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Cyber-crime:  Some time ago, the author of this article was scammed. Apart from my ego taking a knock (how can that happen to me), my bank account drew some punches as well.  What happened?, I hear your ask.cyber-crime

I got gifted a brand-new iPad.  As I already had a tablet, I decided to sell the device via a popular online platform.  I made it clear – only cash or EFT will suffice.  The buyer confirmed that he banks at the same bank as I do, so the EFT will show almost immediately in my account.  I agreed to meet his representative at a large mall, where the person would inspect the device, and give the go ahead for payment.  I thought I ticked all the ‘anti-scam’ boxes.

The emissary agreed that the device was new and called the buyer. Minutes later, I received a sms – the money had been paid.  I handed over the device and started drooling over the new large screen TV that this unplanned income would contribute towards.

An hour later my bank called me and informed me that a fraudulent cheque was paid into my account. No, I said, it was an EFT….. Not so, replied the bank lady. If only I had scrolled all the way down on the SMS that I have received, where it stated, right at the bottom, that a cheque was paid in….  Darn.


The US FBI has ranked South Africa sixth and seventh on the cyber-crime predator list, which means that there is an increasing amount of fraud being committed from within the country.  In fact, in 2017 almost 20% of South Africans were affected by cyber-crime.  Of these, almost 50% were affected by local threats – ie, by our own people from within our beloved Mzanzi.  Additionally, when it comes to passwords, 40% of South Africans store these insecurely, while 15% use the same password for all accounts.

This means that we are falling for the clickbait, we are eager to ‘claim’ that prize, and we do believe that foreign Prince who wants to share his millions with us.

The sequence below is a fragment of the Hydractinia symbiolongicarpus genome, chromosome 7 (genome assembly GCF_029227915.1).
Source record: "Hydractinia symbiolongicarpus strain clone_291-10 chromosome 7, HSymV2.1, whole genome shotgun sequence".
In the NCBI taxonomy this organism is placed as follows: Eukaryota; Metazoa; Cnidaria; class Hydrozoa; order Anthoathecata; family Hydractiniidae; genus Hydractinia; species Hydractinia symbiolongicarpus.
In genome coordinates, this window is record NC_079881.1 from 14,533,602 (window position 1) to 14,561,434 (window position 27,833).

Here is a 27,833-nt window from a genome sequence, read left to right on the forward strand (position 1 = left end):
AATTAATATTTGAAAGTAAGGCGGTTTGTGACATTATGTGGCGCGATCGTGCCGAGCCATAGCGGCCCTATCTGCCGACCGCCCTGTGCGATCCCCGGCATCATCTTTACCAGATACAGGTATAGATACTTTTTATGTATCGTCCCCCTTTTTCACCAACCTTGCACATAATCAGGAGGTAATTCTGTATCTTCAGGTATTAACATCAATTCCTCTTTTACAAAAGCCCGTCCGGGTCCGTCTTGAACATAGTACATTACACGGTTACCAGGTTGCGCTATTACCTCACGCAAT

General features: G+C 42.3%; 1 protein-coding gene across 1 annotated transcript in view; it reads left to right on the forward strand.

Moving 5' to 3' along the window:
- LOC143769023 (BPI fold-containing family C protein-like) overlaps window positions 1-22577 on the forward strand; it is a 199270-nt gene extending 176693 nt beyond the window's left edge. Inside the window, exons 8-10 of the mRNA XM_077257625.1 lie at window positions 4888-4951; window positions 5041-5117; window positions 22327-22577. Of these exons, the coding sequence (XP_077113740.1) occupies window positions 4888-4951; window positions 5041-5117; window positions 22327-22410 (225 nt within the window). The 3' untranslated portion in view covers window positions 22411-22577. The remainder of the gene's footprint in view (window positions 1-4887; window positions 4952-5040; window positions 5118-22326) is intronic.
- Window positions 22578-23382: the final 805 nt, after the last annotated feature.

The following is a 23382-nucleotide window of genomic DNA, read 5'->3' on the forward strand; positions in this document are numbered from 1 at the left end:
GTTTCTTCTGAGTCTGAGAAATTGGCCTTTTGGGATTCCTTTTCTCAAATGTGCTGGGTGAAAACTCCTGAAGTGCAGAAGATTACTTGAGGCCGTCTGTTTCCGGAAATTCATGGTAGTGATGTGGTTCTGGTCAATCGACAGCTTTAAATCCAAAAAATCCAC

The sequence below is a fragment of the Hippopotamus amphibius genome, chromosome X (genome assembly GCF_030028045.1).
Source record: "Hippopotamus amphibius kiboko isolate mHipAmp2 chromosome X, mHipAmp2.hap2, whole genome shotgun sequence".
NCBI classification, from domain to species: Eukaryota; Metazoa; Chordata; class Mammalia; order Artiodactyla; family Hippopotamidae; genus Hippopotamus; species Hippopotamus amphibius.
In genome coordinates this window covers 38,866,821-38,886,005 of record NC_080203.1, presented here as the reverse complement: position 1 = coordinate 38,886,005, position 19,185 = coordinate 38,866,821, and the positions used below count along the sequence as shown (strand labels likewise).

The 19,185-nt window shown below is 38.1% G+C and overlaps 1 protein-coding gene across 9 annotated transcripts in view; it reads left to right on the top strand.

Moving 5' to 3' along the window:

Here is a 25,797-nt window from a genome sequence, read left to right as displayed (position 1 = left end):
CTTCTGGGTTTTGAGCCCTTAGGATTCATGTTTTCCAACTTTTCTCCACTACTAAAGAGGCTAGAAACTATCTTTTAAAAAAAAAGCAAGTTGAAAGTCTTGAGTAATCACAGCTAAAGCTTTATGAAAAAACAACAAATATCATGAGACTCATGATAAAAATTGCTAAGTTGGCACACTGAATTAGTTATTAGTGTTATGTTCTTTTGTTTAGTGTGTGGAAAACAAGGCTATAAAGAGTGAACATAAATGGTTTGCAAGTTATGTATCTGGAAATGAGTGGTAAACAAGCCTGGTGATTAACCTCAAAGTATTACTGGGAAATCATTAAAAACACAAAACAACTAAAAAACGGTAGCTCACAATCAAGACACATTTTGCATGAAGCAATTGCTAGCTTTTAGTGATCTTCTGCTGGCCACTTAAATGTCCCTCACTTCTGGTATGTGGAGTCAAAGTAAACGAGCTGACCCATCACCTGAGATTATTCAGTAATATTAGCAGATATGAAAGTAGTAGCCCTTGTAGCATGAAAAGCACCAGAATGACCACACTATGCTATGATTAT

At least five massive cases of cyber-crime took place locally in the recent past.  Institutions such as Liberty, ViewFines, the Master Deeds Office and Ster-Kinekor suffered data breaches.  Millions of South Africans’ personal data was compromised.  A host of honest, innocent people will still pay the price of stolen identities, bank details, and much more.

Scamsters are clever, and they evolve all the time. New ways of making honest people part with their money are being developed daily.  Here are a few examples of scams:

  • Banking related fraud. This includes phishing schemes, visiting a spoofed banking website that resemble a verified websites or receiving bogus SMS notifications of deposits and withdrawals from an account.
  • How many of us have received an email (or emails) claiming that SARS owes us money? Or the ‘Bank’ that claims there is something wrong with your account? Not to mention the millions that some good Samaritan wants to share with you.
  • Social media scamming is also on the rise. Shared that Facebook post that will donate $1 for each share or like?  It’s a scam.  Entered a competition on Facebook to win that lovey car? Another scam. Many fraudsters impersonate famous brands on social media to give their scams some authenticity.  Even WhatsApp is being used to scam people.  People are lured to share fake discounts or competitions to entice users to click on a link. The message then gets shared across the platform from friend to friend but clicking on it will install malware onto your device that can access your personal and banking details.